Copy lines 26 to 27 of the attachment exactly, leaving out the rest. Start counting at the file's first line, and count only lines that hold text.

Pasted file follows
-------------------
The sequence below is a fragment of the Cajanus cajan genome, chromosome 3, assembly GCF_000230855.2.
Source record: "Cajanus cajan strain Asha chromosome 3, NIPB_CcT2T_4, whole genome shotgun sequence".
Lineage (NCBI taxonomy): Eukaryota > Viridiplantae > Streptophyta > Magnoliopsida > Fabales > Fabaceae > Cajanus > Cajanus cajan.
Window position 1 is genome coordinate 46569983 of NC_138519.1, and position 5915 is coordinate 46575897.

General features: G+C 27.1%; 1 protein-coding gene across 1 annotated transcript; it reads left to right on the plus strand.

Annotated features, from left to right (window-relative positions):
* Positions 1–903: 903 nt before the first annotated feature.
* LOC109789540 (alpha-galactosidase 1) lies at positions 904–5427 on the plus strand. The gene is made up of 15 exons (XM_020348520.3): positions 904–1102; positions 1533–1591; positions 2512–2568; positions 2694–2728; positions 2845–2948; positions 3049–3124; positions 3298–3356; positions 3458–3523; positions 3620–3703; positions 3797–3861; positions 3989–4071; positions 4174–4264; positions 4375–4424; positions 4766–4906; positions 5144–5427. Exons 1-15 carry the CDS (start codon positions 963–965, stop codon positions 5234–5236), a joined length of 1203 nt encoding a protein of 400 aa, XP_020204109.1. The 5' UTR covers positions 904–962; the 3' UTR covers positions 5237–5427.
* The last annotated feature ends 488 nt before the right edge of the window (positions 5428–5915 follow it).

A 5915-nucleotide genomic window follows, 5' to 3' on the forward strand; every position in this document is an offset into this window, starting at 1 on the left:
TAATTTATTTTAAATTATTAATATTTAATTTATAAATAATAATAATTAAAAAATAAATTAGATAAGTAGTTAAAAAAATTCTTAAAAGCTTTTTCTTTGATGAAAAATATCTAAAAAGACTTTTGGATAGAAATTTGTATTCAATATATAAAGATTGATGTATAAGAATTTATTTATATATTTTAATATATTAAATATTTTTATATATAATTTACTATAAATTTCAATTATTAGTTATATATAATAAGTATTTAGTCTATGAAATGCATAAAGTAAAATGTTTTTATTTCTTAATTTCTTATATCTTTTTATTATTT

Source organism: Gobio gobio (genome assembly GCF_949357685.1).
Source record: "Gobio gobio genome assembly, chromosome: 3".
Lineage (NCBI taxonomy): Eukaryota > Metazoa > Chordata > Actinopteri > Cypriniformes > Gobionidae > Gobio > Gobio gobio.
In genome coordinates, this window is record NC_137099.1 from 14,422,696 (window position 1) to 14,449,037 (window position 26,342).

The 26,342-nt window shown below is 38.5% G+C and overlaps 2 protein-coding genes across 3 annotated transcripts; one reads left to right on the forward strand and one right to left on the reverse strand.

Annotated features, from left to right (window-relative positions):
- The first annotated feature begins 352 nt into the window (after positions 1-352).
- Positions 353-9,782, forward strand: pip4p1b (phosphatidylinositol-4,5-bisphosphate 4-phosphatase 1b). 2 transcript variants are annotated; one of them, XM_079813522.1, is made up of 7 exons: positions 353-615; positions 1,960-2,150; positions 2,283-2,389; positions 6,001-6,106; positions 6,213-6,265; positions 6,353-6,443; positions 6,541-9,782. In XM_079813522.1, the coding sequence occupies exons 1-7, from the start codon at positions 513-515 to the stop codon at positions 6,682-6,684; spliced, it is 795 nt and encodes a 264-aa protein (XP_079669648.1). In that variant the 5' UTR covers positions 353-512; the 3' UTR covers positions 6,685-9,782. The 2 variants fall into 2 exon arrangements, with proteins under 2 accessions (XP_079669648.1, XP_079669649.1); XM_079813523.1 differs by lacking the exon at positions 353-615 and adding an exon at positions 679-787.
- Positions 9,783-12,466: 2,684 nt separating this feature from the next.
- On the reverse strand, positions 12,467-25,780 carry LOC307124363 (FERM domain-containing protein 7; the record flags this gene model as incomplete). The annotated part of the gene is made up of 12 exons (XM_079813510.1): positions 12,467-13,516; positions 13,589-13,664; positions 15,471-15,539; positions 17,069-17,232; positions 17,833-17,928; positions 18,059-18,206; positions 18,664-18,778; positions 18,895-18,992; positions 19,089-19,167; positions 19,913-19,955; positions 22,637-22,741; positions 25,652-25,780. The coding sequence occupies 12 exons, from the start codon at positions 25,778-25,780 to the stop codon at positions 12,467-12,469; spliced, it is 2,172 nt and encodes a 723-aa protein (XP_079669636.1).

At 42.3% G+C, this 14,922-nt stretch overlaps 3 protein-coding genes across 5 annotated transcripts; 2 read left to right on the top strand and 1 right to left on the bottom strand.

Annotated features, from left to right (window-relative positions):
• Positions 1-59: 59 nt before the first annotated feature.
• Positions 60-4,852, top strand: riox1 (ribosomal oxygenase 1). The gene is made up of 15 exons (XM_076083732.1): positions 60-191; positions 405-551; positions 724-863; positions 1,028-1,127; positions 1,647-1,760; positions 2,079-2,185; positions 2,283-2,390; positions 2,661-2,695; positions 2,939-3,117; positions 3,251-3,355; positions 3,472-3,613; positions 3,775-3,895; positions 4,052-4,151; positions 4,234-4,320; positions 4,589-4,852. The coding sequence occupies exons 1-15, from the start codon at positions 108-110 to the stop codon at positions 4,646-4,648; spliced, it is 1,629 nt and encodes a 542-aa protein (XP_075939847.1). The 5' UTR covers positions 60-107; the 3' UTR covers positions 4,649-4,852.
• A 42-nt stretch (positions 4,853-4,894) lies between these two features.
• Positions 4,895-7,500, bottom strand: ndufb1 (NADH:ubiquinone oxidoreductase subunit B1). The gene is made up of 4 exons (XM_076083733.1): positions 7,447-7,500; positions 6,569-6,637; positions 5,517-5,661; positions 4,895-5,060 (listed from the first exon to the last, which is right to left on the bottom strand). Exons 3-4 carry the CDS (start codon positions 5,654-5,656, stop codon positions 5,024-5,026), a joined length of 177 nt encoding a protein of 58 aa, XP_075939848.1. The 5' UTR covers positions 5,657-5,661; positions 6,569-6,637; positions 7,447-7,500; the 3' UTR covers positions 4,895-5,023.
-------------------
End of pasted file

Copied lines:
• A 42-nt stretch (positions 4,853-4,894) lies between these two features.
• Positions 4,895-7,500, bottom strand: ndufb1 (NADH:ubiquinone oxidoreductase subunit B1). The gene is made up of 4 exons (XM_076083733.1): positions 7,447-7,500; positions 6,569-6,637; positions 5,517-5,661; positions 4,895-5,060 (listed from the first exon to the last, which is right to left on the bottom strand). Exons 3-4 carry the CDS (start codon positions 5,654-5,656, stop codon positions 5,024-5,026), a joined length of 177 nt encoding a protein of 58 aa, XP_075939848.1. The 5' UTR covers positions 5,657-5,661; positions 6,569-6,637; positions 7,447-7,500; the 3' UTR covers positions 4,895-5,023.